Four times a week I go out for a one hour ride at lunch. Three of those days I go at about 75% effort and one day I treat the ride as an all out time trial. I live on a flat island (Alameda) with a 45 minute loop around it so its ideal for my lunch ride. My fastest average speed for the hour went from 16 mph to 19.2 mph.
I also commute 15 minutes each way four days a week. Not much of a workout there but it gets the blood moving in the evening.
Wednesdays I don't go near a bike.
On the weekends I don't do much this year. I haven't done any long rides that were not brevets other than the Davis Double Century which I hammered through in record time. I rode about 3400k in brevets before the 1200k this year. The rest of the weekends I might do a very fast hard ride to a coffee shop an hour and one mountain away. Or I might go out for a very very slow three or four hour ride with a friend who just started riding longer rides.
The result has been much more power on my later brevets. I ride faster without trying. I find myself riding with a whole different group of people on our brevets (the ones who used to be leaving the early controls as I was arriving at them.) I never find myself grinding up hills anymore. Sometimes I float up them, but never super fast. On the 1200k my legs were never tired and I could stand for 30 minutes at a time even a few miles from the end.
The nicest thing about being a tad faster is the extra time I have to spend on longer rides. For instance on the San Francisco 600k I was riding with two others and we decided to stop for beer and BBQ oysters along CA-1 near Pt Reyes.
From now through October I'm training for the Furnace Creek 508 (4 man team) where I hope to totally kill my old time on stage 3. I don't plan to change my training plan much for that.
So for me anyway, I'm finding that for where I am in my conditioning, interval and intensity training has provided way more benefit than long slow rides on the weekend. Chris Kostman says he trained for RAAM (cross country race) doing no rides longer than 50 miles. I never bought into that but I can see how that might have worked now.
Finished my 6th 200 of the year today. To mix things up I took my Trek 520 instead of my road bike. I couldn't always find the gear I wanted, but it allowed me to climb hills at a leisurely pace.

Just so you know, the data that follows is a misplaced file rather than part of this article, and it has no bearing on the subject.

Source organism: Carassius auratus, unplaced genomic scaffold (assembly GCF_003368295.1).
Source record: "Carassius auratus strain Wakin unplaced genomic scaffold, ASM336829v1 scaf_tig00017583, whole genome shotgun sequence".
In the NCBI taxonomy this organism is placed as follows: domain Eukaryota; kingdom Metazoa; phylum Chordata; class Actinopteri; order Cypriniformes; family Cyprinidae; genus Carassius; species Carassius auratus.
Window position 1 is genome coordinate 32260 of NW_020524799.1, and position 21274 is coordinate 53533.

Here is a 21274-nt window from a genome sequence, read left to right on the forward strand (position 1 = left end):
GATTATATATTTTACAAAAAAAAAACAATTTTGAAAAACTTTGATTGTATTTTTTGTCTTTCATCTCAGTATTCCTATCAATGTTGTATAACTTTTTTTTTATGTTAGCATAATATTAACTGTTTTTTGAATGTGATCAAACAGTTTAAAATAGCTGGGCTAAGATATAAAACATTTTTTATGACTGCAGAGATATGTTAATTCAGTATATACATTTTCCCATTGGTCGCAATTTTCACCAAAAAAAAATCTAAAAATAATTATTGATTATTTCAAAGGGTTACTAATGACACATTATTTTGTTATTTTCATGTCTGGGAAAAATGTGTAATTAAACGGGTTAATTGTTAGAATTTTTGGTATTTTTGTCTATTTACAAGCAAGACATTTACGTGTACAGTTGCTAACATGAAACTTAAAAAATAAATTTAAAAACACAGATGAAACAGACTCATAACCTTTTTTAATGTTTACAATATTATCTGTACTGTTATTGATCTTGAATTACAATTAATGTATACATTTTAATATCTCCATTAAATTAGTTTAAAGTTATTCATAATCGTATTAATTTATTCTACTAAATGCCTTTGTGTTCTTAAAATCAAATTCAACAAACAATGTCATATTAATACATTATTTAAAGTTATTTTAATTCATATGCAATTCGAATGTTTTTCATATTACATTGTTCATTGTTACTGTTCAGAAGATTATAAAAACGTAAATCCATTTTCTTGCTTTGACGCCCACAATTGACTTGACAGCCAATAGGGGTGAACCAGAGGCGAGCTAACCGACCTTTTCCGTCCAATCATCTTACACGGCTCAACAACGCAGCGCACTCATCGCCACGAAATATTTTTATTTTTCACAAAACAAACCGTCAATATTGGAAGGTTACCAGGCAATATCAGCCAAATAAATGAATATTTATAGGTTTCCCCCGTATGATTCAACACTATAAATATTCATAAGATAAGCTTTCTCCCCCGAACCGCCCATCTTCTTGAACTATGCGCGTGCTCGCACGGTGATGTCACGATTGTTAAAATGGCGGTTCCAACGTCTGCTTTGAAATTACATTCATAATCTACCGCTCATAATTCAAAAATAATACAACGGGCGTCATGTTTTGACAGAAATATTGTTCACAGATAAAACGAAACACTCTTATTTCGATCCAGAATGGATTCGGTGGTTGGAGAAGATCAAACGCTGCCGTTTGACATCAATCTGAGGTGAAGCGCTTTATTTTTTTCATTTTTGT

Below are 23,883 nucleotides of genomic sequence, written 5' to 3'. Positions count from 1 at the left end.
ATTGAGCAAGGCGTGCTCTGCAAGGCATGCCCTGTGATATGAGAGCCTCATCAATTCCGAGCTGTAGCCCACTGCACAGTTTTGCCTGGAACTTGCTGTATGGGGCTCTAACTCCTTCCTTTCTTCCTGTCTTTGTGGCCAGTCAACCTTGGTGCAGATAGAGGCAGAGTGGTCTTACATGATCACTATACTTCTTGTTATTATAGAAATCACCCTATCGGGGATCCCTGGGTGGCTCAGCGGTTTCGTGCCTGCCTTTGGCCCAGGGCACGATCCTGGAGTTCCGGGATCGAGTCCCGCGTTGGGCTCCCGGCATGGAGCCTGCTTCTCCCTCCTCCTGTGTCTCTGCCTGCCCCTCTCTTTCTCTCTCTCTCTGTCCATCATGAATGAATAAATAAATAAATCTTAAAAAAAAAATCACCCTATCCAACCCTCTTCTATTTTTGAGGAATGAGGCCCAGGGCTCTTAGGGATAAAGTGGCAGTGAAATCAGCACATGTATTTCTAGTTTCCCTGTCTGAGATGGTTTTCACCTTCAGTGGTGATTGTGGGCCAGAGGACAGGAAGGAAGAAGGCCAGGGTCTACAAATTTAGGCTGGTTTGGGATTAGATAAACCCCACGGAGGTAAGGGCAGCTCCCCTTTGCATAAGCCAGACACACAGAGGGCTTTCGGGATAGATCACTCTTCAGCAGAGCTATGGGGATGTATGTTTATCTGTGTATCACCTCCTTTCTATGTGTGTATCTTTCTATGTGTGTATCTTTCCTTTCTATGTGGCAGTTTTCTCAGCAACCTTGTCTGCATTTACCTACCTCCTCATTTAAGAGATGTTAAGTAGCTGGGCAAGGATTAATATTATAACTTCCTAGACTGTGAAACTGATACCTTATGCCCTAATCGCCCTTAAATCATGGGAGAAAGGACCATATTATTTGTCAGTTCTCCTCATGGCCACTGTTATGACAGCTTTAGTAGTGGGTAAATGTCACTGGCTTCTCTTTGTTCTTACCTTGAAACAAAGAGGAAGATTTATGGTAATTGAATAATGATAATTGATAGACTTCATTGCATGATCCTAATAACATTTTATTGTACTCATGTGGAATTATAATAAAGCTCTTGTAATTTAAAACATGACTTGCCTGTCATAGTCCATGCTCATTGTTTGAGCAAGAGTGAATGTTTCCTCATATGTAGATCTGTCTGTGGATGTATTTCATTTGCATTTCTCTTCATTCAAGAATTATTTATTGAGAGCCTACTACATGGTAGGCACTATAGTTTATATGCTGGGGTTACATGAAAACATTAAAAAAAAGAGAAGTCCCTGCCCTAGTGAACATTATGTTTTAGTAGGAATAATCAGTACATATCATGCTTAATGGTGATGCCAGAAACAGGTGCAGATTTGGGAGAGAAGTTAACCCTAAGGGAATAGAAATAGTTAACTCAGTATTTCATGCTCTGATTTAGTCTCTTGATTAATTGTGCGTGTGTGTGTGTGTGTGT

Beautiful weather in Ohio for the final brevet of the season - a flat 200k followed by dinner at the RBA's house. I even enjoyed my 12 bonus miles... well almost ;)
I finished the Granite Anvil on august 25th.
It was my first 1200 but it certainly won't be my last.
What a great ride!
This, too, I rode fixed.
I just received my guidebook and membership from RUSA, but I do not think I am nearly ready enough for one yet.
With all due respect, meh. Now's the time of year that many rando clubs have their fall populaires, often around 114k, so much less than an imperial century. Rope a bike-riding buddy into coming along and do one! :thumb:
Originally Posted by Randolfo
7th and final 200k ride tomorrow. Of all 8 rides (including the 300k) this looks to be the first one that will end with a tailwind. The wind just didn't want to blow from the north this summer.
I might be done for the season -- my goal was to finish my first 200K, and I've done three -- one fairly standard one, one night ride, and one very hilly permanent that I wasn't sure I was up for, but despite some bonus miles managed to finish with 25 minutes to spare. I could do more permanents, but I have a bunch of non-RUSA rides planned, want to do more riding with non-rando friends, and may just stick to off-the-clock rides until next year's season. And I feel like I'll be ready to take on the series next year -- not sure I'll make it all the way through, but I feel ready to try.
Saturday's was my slowest 200 yet at 9 hours 40 minutes of riding time. 30km/h wind that shifted mid-ride so we didn't get a tailwind until the final 50, at which point it started to die down. The wind picked up for the last 25km of downhill which made for a nice finish making the early struggles fade away.
Don't have one. I am all alone in the cycling world.
Originally Posted by ThermionicScott
if you are really in Louisville, there is a 100k coming up in early Oct. HERE